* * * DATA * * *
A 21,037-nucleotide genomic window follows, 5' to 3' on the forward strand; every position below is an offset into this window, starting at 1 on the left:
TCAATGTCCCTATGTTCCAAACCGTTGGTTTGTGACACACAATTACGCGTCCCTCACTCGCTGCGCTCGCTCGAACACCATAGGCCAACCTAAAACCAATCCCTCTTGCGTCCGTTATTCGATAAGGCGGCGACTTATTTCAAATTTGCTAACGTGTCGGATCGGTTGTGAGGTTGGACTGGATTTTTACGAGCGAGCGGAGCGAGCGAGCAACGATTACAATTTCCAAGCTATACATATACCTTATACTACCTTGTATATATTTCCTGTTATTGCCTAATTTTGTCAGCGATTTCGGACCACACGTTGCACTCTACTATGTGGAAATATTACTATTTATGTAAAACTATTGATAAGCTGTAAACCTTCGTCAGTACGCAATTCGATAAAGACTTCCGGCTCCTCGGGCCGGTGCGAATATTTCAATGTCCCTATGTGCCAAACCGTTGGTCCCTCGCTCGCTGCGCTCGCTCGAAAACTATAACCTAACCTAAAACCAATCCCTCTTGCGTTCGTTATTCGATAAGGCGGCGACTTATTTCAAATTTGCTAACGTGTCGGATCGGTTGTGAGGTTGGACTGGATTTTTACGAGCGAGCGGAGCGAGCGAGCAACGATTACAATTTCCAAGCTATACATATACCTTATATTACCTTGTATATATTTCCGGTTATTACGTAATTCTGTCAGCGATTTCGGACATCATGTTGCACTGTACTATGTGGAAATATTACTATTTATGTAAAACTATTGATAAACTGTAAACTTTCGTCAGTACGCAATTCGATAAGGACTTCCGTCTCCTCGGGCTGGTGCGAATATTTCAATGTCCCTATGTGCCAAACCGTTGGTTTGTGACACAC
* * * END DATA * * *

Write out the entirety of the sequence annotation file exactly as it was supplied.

A 21,037-nucleotide genomic window follows, 5' to 3' on the forward strand; every position below is an offset into this window, starting at 1 on the left:
TCAATGTCCCTATGTTCCAAACCGTTGGTTTGTGACACACAATTACGCGTCCCTCACTCGCTGCGCTCGCTCGAACACCATAGGCCAACCTAAAACCAATCCCTCTTGCGTCCGTTATTCGATAAGGCGGCGACTTATTTCAAATTTGCTAACGTGTCGGATCGGTTGTGAGGTTGGACTGGATTTTTACGAGCGAGCGGAGCGAGCGAGCAACGATTACAATTTCCAAGCTATACATATACCTTATACTACCTTGTATATATTTCCTGTTATTGCCTAATTTTGTCAGCGATTTCGGACCACACGTTGCACTCTACTATGTGGAAATATTACTATTTATGTAAAACTATTGATAAGCTGTAAACCTTCGTCAGTACGCAATTCGATAAAGACTTCCGGCTCCTCGGGCCGGTGCGAATATTTCAATGTCCCTATGTGCCAAACCGTTGGTCCCTCGCTCGCTGCGCTCGCTCGAAAACTATAACCTAACCTAAAACCAATCCCTCTTGCGTTCGTTATTCGATAAGGCGGCGACTTATTTCAAATTTGCTAACGTGTCGGATCGGTTGTGAGGTTGGACTGGATTTTTACGAGCGAGCGGAGCGAGCGAGCAACGATTACAATTTCCAAGCTATACATATACCTTATATTACCTTGTATATATTTCCGGTTATTACGTAATTCTGTCAGCGATTTCGGACATCATGTTGCACTGTACTATGTGGAAATATTACTATTTATGTAAAACTATTGATAAACTGTAAACTTTCGTCAGTACGCAATTCGATAAGGACTTCCGTCTCCTCGGGCTGGTGCGAATATTTCAATGTCCCTATGTGCCAAACCGTTGGTTTGTGACACAC